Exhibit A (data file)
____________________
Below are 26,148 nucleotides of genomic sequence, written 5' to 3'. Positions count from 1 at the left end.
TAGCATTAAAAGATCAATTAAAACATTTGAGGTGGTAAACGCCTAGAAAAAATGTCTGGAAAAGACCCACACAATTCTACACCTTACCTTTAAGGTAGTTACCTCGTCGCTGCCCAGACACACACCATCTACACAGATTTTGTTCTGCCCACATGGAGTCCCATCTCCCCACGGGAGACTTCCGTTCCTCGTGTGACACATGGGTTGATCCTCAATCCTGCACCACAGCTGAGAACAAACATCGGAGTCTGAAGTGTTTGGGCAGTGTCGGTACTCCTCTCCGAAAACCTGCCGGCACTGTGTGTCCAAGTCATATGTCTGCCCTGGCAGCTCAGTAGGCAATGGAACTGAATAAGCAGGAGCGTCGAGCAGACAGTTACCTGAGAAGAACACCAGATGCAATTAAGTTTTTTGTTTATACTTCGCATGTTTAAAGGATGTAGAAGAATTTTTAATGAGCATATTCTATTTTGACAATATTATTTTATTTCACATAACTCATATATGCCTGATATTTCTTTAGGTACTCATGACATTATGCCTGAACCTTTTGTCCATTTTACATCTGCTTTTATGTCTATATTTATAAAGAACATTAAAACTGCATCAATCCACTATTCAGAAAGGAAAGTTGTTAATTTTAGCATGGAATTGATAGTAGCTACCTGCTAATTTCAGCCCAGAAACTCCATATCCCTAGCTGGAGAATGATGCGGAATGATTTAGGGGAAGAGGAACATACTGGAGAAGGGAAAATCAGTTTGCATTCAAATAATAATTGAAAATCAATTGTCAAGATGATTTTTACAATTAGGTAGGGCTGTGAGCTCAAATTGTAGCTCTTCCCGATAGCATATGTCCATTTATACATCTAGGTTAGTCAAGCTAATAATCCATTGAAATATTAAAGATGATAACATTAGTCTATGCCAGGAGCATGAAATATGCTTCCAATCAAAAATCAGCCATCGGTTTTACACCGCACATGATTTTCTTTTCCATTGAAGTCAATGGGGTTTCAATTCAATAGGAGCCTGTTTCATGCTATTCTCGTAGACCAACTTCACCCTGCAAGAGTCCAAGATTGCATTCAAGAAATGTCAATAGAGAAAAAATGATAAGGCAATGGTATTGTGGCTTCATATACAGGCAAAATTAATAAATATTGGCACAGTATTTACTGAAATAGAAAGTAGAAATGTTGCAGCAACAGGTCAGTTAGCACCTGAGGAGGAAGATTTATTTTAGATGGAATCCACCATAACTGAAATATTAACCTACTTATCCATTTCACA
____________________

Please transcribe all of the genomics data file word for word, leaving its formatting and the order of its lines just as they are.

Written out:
Below are 26,148 nucleotides of genomic sequence, written 5' to 3'. Positions count from 1 at the left end.
TAGCATTAAAAGATCAATTAAAACATTTGAGGTGGTAAACGCCTAGAAAAAATGTCTGGAAAAGACCCACACAATTCTACACCTTACCTTTAAGGTAGTTACCTCGTCGCTGCCCAGACACACACCATCTACACAGATTTTGTTCTGCCCACATGGAGTCCCATCTCCCCACGGGAGACTTCCGTTCCTCGTGTGACACATGGGTTGATCCTCAATCCTGCACCACAGCTGAGAACAAACATCGGAGTCTGAAGTGTTTGGGCAGTGTCGGTACTCCTCTCCGAAAACCTGCCGGCACTGTGTGTCCAAGTCATATGTCTGCCCTGGCAGCTCAGTAGGCAATGGAACTGAATAAGCAGGAGCGTCGAGCAGACAGTTACCTGAGAAGAACACCAGATGCAATTAAGTTTTTTGTTTATACTTCGCATGTTTAAAGGATGTAGAAGAATTTTTAATGAGCATATTCTATTTTGACAATATTATTTTATTTCACATAACTCATATATGCCTGATATTTCTTTAGGTACTCATGACATTATGCCTGAACCTTTTGTCCATTTTACATCTGCTTTTATGTCTATATTTATAAAGAACATTAAAACTGCATCAATCCACTATTCAGAAAGGAAAGTTGTTAATTTTAGCATGGAATTGATAGTAGCTACCTGCTAATTTCAGCCCAGAAACTCCATATCCCTAGCTGGAGAATGATGCGGAATGATTTAGGGGAAGAGGAACATACTGGAGAAGGGAAAATCAGTTTGCATTCAAATAATAATTGAAAATCAATTGTCAAGATGATTTTTACAATTAGGTAGGGCTGTGAGCTCAAATTGTAGCTCTTCCCGATAGCATATGTCCATTTATACATCTAGGTTAGTCAAGCTAATAATCCATTGAAATATTAAAGATGATAACATTAGTCTATGCCAGGAGCATGAAATATGCTTCCAATCAAAAATCAGCCATCGGTTTTACACCGCACATGATTTTCTTTTCCATTGAAGTCAATGGGGTTTCAATTCAATAGGAGCCTGTTTCATGCTATTCTCGTAGACCAACTTCACCCTGCAAGAGTCCAAGATTGCATTCAAGAAATGTCAATAGAGAAAAAATGATAAGGCAATGGTATTGTGGCTTCATATACAGGCAAAATTAATAAATATTGGCACAGTATTTACTGAAATAGAAAGTAGAAATGTTGCAGCAACAGGTCAGTTAGCACCTGAGGAGGAAGATTTATTTTAGATGGAATCCACCATAACTGAAATATTAACCTACTTATCCATTTCACA